The Mediterranean railway corridor would return 11% of economic investment
Barcelona and València’s Chambers of Commerce have quantified the economic net benefit that building the Mediterranean railway corridor would represent, not speaking of the political, social and cultural consequences. The Mediterranean railway, going from Gibraltar to France going along the Mediterranean shore, should be a EU priority.
València (ACN).- The presidents of the Chambers of Commerce of Barcelona and València have explained infrastructure priorities in a this morning's press conference at València. The results of a study show that the return of the original investment to build the Mediterranean railway corridor would be 11%. The President of Barcelona’s Chamber of Commerce, Miquel Valls, has stated that this infrastructure is a top priority for the Catalan and Valencian economies, as well as for the entire EU.
The President of València’s Chamber of Commerce, José Vicente Morata, considers it “essential” that “all the harbours” are linked with a European standard railway with a high-speed capacity. He explained that the cheapest way to transport freight is via boat and thus all products from Asia will primarily enter through the south of Europe via the Barcelona, Tarragona and València harbours. It is a top-priority that they are linked with the rest of Europe via European-wide railways.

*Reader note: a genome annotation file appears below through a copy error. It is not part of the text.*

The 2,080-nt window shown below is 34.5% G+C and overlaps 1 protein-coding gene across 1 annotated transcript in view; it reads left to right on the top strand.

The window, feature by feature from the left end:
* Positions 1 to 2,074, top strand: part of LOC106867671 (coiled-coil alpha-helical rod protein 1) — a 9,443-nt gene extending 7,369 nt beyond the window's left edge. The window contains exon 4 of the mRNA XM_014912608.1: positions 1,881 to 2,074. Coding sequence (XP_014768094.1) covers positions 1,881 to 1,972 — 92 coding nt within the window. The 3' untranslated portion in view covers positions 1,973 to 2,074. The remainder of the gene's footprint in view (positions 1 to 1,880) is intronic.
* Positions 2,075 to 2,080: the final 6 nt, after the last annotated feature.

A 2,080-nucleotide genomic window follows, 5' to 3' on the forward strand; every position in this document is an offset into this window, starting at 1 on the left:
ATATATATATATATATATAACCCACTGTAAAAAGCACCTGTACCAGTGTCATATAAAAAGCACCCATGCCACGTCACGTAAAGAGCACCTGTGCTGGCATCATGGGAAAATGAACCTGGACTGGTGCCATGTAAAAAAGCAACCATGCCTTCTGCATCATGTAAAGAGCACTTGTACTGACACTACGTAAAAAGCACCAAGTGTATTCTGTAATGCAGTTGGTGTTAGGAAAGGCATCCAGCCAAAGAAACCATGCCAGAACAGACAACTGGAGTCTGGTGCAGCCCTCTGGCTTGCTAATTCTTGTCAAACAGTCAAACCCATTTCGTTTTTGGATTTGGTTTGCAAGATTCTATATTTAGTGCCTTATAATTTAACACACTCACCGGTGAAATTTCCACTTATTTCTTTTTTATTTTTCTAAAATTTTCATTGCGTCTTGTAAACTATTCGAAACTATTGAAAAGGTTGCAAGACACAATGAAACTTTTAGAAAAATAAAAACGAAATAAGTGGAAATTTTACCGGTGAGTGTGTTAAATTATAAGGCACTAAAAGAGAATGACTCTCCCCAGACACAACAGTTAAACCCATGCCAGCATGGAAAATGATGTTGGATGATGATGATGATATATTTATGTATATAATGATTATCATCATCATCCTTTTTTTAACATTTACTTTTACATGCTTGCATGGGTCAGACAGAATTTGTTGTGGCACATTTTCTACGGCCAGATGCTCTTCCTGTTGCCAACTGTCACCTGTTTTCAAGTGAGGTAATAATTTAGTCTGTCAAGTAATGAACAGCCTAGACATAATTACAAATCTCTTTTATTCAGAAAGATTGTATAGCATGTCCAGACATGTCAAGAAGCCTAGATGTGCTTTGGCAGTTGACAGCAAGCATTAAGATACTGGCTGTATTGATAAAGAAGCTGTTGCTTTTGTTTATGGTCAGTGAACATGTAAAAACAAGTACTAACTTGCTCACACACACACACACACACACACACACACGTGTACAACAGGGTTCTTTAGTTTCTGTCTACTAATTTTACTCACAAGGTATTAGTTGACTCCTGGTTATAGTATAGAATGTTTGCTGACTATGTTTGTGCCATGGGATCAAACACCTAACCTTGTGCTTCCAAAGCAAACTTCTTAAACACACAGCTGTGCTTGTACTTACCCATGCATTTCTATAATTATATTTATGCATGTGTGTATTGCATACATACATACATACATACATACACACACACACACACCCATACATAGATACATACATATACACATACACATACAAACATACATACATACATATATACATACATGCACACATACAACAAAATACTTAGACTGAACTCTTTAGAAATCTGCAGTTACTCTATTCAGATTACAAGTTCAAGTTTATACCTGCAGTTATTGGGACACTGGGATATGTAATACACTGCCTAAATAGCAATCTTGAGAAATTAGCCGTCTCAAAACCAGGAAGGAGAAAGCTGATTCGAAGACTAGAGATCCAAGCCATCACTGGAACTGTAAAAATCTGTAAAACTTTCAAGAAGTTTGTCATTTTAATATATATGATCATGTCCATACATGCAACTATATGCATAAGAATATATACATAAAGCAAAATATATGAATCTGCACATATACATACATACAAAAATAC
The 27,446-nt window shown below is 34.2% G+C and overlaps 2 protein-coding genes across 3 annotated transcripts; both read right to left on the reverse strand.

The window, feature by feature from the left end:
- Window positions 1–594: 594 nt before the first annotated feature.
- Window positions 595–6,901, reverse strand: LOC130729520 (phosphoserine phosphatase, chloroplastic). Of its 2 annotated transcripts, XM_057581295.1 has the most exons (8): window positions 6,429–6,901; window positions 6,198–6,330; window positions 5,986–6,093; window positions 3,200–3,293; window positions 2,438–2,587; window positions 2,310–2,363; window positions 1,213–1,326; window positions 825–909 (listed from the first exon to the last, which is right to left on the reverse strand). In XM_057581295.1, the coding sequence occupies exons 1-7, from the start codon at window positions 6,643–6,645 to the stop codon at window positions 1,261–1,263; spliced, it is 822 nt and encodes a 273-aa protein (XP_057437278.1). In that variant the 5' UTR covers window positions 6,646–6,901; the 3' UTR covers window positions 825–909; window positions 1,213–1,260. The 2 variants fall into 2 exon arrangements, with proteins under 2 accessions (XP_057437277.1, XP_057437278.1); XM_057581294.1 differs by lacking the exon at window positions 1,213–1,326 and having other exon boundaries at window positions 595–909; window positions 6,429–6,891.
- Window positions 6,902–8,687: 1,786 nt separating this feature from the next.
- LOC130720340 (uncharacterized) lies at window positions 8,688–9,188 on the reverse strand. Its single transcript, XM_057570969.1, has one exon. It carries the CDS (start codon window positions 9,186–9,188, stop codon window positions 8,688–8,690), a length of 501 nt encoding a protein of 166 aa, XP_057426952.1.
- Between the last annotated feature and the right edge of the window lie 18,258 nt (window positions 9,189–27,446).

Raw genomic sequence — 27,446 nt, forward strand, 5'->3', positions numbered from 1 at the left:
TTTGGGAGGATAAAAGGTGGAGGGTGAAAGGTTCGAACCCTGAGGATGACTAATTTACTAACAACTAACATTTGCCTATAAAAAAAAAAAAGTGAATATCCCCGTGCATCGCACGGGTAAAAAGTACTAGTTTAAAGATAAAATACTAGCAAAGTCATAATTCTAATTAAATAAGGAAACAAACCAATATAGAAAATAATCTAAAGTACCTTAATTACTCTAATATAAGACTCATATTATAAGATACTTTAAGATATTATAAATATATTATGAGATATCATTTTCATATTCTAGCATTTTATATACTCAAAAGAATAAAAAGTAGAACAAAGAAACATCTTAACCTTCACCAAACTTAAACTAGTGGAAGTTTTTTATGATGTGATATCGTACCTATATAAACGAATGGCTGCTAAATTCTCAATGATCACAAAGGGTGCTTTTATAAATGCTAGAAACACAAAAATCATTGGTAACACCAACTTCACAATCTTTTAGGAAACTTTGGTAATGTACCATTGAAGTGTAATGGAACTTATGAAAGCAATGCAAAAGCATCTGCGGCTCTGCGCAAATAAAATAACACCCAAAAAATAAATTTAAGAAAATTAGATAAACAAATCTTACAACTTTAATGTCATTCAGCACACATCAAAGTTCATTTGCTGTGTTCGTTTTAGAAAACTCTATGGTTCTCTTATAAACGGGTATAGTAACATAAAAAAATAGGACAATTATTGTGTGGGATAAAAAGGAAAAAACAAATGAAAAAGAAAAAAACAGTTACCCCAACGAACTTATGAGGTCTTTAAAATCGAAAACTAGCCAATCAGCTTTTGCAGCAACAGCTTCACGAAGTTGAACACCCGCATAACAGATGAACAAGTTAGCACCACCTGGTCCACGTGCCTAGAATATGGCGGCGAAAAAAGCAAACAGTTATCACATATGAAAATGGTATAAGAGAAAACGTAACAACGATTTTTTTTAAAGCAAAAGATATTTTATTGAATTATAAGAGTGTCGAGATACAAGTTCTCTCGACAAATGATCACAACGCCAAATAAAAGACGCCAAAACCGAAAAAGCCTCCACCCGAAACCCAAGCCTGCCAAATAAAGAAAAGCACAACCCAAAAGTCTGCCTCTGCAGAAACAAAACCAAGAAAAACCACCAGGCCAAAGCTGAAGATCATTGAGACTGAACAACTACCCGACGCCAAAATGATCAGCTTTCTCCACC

Since the 19th century, Spain has had smaller railways to prevent a French invasion. So the entire state’s railway network is non-compatible with the rest of Europe, excepting the high-speed network. The Mediterranean corridor will have a European standard width, also able for high-speed trains. The corridor will be mixed, for both freight and passengers.
The presidents of the 2 chambers of commerce have also stated that 55% of all freight transported in Spain is along the Mediterranean corridor. 60% of the freight entering Spain is done through Mediterranean harbours, which have grown 39% in the last 9 years, opposed to 22% for the rest of the country. Not speaking of the social, cultural and tourism advantages that the railway corridor would represent.